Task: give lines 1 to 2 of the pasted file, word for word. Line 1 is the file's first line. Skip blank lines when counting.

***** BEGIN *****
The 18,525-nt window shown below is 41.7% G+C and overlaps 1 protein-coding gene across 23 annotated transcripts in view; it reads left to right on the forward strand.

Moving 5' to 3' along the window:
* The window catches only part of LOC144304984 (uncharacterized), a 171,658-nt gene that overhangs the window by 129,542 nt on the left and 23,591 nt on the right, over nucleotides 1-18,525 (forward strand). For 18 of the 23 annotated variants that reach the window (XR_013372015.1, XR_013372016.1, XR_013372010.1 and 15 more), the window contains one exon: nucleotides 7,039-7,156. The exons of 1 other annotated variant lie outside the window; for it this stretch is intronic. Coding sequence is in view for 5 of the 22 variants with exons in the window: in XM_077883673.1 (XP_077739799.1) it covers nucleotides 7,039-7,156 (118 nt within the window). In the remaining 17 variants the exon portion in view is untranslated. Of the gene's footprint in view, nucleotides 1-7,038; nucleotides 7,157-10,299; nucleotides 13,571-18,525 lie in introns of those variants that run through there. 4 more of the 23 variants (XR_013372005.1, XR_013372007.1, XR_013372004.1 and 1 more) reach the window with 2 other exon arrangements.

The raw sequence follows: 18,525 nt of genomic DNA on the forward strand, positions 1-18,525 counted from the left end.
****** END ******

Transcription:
The 18,525-nt window shown below is 41.7% G+C and overlaps 1 protein-coding gene across 23 annotated transcripts in view; it reads left to right on the forward strand.

Moving 5' to 3' along the window: